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Tin Woodman of Oz (Wonderful Oz Books) Mass Market Paperback – October 12, 1985


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Product Details

  • Age Range: 3 and up
  • Series: Wonderful Oz Books
  • Mass Market Paperback: 272 pages
  • Publisher: Del Rey (October 12, 1985)
  • Language: English
  • ISBN-10: 0345334361
  • ISBN-13: 978-0345334367
  • Product Dimensions: 6.9 x 4.2 x 0.7 inches
  • Shipping Weight: 4.6 ounces
  • Average Customer Review: 4.6 out of 5 stars  See all reviews (38 customer reviews)
  • Amazon Best Sellers Rank: #1,290,913 in Books (See Top 100 in Books)

Editorial Reviews

From the Publisher

This book is in Electronic Paperback Format. If you view this book on any of the computer systems below, it will look like a book. Simple to run, no program to install. Just put the CD in your CDROM drive and start reading. The simple easy to use interface is child tested at pre-school levels.

Windows 3.11, Windows/95, Windows/98, OS/2 and MacIntosh and Linux with Windows Emulation.

Includes Quiet Vision's Dynamic Index. the abilty to build a index for any set of characters or words.

This Electronic Paperback is illustrated.

This Electronic Paperback is read aloud by an actor. --This text refers to an out of print or unavailable edition of this title.

From the Inside Flap

Woot the Wanderer and the Scarecrow help the Tin Woodman find his old love, Nimmie Amee, suffering the ignominious enchantments of Mrs. Yoop's yookoohoo magic along the way.

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Customer Reviews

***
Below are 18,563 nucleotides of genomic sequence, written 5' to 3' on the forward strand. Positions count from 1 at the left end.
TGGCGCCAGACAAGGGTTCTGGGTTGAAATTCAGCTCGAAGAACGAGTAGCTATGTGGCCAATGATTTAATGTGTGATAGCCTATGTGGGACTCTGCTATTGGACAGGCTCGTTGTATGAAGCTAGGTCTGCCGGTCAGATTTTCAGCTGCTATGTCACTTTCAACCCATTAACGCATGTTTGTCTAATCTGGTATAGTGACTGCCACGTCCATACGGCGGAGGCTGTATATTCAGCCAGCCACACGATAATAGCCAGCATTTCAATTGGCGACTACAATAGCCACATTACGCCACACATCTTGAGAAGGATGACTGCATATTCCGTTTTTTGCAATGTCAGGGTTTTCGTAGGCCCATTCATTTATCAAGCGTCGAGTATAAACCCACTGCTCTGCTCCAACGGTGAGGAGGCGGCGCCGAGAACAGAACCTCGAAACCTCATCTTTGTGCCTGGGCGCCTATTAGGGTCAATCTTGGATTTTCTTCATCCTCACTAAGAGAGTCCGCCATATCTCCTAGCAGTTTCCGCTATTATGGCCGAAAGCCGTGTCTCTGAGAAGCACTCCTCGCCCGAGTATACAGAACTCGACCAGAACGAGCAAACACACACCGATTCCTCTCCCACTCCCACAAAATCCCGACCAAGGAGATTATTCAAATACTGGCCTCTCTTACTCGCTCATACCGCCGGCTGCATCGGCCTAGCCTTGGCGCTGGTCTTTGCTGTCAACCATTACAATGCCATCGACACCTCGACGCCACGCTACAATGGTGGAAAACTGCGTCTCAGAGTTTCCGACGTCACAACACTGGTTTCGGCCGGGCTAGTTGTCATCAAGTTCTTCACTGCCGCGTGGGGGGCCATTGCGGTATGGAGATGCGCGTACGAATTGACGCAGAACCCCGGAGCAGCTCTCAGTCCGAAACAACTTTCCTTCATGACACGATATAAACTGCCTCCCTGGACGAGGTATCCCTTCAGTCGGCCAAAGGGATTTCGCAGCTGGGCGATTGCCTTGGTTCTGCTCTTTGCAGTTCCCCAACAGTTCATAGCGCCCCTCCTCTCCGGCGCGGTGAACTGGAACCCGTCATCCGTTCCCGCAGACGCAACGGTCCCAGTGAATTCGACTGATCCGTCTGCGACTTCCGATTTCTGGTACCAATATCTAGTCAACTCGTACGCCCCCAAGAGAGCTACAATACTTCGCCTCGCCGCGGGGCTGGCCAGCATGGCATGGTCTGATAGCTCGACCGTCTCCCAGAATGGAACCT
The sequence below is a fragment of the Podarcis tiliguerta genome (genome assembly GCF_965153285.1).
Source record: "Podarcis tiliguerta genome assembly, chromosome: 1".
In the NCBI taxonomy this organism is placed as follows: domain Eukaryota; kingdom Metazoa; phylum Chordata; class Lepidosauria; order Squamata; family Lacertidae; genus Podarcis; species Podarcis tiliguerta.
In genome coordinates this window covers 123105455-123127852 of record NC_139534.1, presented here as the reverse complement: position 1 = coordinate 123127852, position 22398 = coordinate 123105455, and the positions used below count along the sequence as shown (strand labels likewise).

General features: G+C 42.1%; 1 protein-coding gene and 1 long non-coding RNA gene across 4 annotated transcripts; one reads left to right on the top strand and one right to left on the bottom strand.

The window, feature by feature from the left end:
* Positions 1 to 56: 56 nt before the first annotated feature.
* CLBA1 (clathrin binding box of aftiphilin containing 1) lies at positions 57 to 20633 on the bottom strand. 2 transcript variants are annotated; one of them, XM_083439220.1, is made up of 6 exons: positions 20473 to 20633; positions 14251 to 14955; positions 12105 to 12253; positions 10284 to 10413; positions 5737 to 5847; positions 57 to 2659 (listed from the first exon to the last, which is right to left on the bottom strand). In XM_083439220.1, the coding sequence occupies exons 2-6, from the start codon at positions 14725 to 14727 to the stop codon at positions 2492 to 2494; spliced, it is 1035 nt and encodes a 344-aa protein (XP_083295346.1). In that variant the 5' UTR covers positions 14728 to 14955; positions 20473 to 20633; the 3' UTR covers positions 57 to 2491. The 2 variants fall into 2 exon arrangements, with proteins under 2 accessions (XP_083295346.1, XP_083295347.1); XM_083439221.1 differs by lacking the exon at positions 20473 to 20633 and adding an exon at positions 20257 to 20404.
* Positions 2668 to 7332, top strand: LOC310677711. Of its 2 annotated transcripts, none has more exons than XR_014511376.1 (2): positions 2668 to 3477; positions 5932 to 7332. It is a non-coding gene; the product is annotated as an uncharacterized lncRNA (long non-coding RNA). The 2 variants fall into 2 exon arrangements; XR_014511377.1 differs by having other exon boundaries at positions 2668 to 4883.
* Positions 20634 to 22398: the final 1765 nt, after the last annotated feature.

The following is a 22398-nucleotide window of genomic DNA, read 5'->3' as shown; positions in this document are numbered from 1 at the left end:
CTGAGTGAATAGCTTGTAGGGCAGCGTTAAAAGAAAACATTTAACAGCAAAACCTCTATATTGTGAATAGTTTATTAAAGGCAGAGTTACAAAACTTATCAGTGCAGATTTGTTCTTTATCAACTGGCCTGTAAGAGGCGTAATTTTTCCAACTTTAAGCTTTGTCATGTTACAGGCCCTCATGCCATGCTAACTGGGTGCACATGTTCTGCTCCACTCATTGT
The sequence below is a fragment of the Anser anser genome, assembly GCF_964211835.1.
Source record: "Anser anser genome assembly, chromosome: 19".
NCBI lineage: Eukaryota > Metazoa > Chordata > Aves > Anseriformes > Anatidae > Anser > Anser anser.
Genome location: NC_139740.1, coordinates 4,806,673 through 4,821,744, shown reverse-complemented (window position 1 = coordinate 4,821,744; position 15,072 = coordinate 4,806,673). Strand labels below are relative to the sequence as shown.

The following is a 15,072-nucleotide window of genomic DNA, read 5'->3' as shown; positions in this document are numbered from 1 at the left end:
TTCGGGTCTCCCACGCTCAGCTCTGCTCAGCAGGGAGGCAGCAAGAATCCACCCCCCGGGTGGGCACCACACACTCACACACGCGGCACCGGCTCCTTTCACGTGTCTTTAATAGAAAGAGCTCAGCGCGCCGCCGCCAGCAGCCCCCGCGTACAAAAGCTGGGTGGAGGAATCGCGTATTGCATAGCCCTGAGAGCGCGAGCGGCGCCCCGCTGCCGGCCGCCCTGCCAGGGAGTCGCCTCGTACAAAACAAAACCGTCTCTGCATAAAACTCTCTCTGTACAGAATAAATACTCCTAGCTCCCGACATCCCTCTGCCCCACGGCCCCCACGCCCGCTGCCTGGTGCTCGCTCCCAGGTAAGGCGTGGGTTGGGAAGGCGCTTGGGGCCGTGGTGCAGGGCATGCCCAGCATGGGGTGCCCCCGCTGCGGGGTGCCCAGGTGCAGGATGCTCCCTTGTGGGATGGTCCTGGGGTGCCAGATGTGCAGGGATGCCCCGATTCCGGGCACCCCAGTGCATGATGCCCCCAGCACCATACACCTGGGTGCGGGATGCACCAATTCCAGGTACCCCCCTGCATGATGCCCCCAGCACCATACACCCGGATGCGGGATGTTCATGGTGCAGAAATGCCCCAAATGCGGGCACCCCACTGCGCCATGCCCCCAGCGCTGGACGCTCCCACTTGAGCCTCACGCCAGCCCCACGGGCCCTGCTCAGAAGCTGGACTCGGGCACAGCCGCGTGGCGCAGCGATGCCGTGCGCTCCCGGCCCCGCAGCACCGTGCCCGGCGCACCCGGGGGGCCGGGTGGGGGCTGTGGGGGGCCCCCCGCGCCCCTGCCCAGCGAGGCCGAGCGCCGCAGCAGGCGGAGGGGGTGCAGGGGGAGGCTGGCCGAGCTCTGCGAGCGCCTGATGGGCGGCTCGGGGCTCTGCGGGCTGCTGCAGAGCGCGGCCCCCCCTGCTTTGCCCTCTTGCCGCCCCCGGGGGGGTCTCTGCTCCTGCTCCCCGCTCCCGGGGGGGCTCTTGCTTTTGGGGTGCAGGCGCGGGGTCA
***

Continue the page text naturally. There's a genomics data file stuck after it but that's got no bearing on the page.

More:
4.6 out of 5 stars
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This is a very interesting book well written and composed.
jackalope357
Having read all but Frank Baum's final Oz book, I can say that the Tin Woodman is one of my favorites and easily the best in the series since the Patchwork Girl.
ScrawnyPunk
The subsequent adventures of the Tin Woodman, his faithful companion, the Scarecrow, and Woot, fill the pages of this Oz book.
Bob Newman

Most Helpful Customer Reviews

12 of 12 people found the following review helpful By A Customer on August 15, 2000
Format: Hardcover
Like all of L. Frank Baum's Oz books, "The Tin Woodman of Oz" has an effortless sense of memorability about it which not all Oz authors have been able to attain. It raises more interesting philosophical problems about identity and the nature of love than do most of the Oz books, and is, like most of Baum's writing, gently humorous and optimistic about the world and human nature. Some of the plot twists in the latter part of the book, which concern the repercussions of Nick Chopper's transformation into a Tin Woodman, may be disturbing for some young readers; but the questions these events raise are fascinating and could lead children into interesting discussions with their parents about what makes a person himself. Books of Wonder's beautiful edition includes all of John R. Neill's illustrations, including the endpapers and the color plates; this is the only one of the "Famous Forty" Oz books to include illustrations of the Wicked Witch of the East, of the Tin Woodman's long-lost love Nimmie Amee, and of the Tin Woodman himself as he appeared when he was a normal "meat" man. All of Baum's books are children's classics, and "The Tin Woodman of Oz" is no exception.
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6 of 6 people found the following review helpful By Lee Edward Fodi on June 19, 2006
Format: Hardcover